4 Reasons to Exercise This Holiday Season
The holiday season brings good tidings and joy, but also stress from all sides. The closest thing to a magic bullet? Exercise. Making a commitment to consistent activity during the holiday season might seem like a tall order, but this week, Savvy Psychologist Dr. Ellen Hendriksen makes a case for taking on the challenge.
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Today, the day after Thanksgiving, is the unofficial start to the holiday season. Turkey Day is just the beginning of a month-long crush of good tidings and joy, to be sure, but also boatloads (or maybe sleighloads?) of stress. There are the financial pressures of a consumer society, potential eruptions of old and new family grievances, not to mention the availability of too much spiked eggnog and New Year’s Eve champagne, plus an avalanche of cookies.
But there’s one thing that can help with pretty much every holiday woe: exercise. I know, I know, we’re not supposed to think about that until it’s New Year’s resolution time, but here’s a holiday challenge for you: Aim for consistent activity this month. A little something every day. Not convinced? Consider these four benefits of exercise this holiday season.
Benefit #1: Get a head start on making healthy habits automatic. Now, we’re used to thinking about exercise in January, when, according to a Nielsen survey, 37% of Americans resolve to “stay fit and healthy” while 32% resolve to lose some weight. That’s a lot of exercise-related resolutions.
But start this weekend and get way ahead of the pack. Most of us have heard the myth that it takes 21 days for a new habit to form. Oddly, this urban legend appears to have originated from a different kind of transformation: plastic surgery. Back in the 50s, it was found that people who went under the knife typically adjusted to their new appearance within 21 days, starting a decades-long game of telephone that somehow morphed from new noses to new habits.
More recent research has since found that it takes, on average, 66 days to solidify a new habit though of course it varies from person to person. But in general, round up a few days and call it an even 10 weeks. So start exercising a little bit every day now and by New Year’s Day, you’ll already be halfway there.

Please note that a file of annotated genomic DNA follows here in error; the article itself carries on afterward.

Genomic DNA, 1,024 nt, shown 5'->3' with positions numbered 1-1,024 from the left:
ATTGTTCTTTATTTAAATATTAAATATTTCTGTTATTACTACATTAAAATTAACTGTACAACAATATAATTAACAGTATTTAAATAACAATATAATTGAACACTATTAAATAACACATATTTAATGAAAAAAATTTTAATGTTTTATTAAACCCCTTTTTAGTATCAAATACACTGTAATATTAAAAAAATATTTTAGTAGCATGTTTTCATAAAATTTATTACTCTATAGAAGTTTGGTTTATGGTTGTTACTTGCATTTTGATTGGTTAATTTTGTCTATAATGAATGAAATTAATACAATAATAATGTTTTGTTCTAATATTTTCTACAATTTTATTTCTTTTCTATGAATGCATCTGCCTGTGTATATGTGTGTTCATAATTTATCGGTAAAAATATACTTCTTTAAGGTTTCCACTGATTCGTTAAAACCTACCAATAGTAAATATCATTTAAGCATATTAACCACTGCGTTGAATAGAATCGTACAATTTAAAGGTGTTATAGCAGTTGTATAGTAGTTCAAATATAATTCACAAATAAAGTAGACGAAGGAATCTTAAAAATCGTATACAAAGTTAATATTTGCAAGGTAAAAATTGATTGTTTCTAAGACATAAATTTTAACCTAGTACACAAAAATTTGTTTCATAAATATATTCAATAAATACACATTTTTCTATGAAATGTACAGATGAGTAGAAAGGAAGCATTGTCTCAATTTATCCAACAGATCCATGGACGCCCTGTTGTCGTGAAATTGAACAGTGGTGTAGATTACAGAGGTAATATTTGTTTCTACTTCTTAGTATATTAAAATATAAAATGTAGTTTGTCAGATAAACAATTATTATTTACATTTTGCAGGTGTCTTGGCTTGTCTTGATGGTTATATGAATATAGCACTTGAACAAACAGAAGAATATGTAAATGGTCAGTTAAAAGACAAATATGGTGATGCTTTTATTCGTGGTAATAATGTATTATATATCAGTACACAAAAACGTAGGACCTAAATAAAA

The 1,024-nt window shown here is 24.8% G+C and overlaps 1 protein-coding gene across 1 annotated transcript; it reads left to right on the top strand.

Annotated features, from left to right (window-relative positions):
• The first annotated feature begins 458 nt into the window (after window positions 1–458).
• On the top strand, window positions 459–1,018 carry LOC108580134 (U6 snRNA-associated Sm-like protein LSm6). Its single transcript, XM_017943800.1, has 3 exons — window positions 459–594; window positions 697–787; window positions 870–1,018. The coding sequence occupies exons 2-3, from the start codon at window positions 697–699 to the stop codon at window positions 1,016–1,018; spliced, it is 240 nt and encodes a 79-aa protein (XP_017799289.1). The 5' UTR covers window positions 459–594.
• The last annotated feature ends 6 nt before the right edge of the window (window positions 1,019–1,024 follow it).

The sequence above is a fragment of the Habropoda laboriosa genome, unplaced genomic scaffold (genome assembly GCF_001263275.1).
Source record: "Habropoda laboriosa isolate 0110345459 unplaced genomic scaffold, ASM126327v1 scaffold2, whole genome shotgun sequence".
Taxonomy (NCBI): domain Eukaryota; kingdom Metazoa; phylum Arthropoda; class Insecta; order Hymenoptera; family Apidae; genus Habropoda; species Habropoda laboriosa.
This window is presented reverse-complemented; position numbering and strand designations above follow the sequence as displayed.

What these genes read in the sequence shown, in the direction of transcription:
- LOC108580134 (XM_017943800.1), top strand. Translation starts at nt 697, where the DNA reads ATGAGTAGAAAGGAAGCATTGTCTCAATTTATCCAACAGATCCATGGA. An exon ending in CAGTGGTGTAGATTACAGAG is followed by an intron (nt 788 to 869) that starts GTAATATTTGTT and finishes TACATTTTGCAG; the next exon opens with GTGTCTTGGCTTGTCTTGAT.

And it works—in a study in the International Journal of Obesity, participants were given ten concrete, defined tips to try to turn into habits, like not heaping food (except vegetables) on one’s plate, taking a break to be active for ten minutes out of every hour of sitting, and limiting fruit juice to one glass a day. After 32 weeks, those who had made the weight loss tips automatic had lost the most weight.
But best yet, for an investment of exercising a little bit every day for 66 days, you yield a healthy habit you don’t even have to think about ever again. Indeed, in an interview study with people who had achieved the holy grail of automatizing healthy habits, participants said the habits “wormed their way into your brain” and that they felt “quite strange” if they didn’t engage in their routine, which sounds suspiciously like the aftermath of an alien mind control invasion. Those must be some health-conscious aliens. But I digress.
Benefit #2: The Domino Effect. One healthy habit can jump-start a series of healthy habits, in an effect logically called the Domino Effect. So by making one consistent healthy decision every day this holiday season—the decision to exercise—you might find yourself making other healthy decisions unconsciously, like making fewer trips to the cookie jar or stopping after one hot buttered rum. Usually, controlling oneself at a holiday party buffet or open bar takes a lot of willpower, but with the Domino Effect, it may not take up nearly as much headspace.